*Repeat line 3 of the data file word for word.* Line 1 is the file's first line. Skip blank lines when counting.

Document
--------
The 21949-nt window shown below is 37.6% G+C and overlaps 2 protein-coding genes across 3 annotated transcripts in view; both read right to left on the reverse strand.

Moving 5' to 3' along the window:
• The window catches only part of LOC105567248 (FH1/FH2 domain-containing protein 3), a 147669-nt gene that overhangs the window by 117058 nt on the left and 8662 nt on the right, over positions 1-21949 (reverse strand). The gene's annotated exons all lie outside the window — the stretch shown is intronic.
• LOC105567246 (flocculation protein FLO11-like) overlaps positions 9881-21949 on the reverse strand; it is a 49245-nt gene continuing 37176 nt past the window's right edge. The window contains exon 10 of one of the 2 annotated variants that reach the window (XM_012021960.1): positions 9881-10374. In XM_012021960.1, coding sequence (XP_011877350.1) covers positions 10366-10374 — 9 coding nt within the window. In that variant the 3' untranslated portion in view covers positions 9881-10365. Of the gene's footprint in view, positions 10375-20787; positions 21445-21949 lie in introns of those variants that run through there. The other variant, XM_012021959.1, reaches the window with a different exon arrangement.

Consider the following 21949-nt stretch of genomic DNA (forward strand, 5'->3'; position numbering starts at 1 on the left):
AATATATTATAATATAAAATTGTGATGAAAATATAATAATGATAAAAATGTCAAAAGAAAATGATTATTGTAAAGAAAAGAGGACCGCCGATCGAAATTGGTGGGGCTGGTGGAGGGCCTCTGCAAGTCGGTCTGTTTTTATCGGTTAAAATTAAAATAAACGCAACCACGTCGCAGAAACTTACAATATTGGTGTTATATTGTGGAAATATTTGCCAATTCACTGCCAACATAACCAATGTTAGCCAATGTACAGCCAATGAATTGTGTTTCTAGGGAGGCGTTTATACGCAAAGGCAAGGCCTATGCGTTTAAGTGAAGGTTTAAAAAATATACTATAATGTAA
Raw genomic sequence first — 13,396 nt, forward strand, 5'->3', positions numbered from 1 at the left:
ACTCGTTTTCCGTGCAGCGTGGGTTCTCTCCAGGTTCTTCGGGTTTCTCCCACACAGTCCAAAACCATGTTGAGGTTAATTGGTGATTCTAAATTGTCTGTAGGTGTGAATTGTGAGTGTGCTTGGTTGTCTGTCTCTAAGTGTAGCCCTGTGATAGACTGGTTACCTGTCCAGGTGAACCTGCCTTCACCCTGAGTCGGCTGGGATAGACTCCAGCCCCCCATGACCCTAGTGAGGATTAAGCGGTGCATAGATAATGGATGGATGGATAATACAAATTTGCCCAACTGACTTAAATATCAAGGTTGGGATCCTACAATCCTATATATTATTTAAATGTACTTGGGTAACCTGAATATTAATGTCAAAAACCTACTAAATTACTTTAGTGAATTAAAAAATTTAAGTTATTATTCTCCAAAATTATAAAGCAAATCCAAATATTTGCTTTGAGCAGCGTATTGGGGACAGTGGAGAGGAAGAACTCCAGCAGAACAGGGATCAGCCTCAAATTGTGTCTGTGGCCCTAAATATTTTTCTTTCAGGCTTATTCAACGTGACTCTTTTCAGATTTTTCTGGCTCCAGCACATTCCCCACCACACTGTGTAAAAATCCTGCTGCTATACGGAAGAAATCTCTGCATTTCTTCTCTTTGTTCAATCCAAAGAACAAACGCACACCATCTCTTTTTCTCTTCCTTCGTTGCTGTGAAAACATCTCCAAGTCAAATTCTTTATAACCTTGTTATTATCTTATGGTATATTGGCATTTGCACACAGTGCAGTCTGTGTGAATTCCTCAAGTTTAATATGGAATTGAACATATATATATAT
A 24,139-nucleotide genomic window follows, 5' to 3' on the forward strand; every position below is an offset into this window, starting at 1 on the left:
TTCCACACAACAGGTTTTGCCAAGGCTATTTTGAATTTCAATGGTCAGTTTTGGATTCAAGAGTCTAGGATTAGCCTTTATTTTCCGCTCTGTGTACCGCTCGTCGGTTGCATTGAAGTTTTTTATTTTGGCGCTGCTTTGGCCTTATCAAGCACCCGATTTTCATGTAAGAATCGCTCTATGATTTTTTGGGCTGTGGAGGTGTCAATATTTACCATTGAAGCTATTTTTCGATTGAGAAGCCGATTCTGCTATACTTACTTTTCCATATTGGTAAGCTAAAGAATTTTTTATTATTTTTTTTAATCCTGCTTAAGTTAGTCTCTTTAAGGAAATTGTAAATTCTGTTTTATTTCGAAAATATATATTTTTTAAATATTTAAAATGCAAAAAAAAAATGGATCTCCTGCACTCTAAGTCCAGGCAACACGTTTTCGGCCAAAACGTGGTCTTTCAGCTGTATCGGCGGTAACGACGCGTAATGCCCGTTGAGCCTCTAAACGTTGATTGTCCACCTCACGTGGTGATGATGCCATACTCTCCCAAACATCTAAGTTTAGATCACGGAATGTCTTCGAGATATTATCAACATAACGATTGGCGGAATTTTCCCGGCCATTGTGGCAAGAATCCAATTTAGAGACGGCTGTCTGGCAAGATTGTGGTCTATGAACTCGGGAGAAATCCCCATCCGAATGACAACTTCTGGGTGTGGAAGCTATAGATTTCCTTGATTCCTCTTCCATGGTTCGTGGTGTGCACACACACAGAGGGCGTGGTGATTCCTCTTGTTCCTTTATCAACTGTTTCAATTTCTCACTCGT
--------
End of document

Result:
• The window catches only part of LOC105567248 (FH1/FH2 domain-containing protein 3), a 147669-nt gene that overhangs the window by 117058 nt on the left and 8662 nt on the right, over positions 1-21949 (reverse strand). The gene's annotated exons all lie outside the window — the stretch shown is intronic.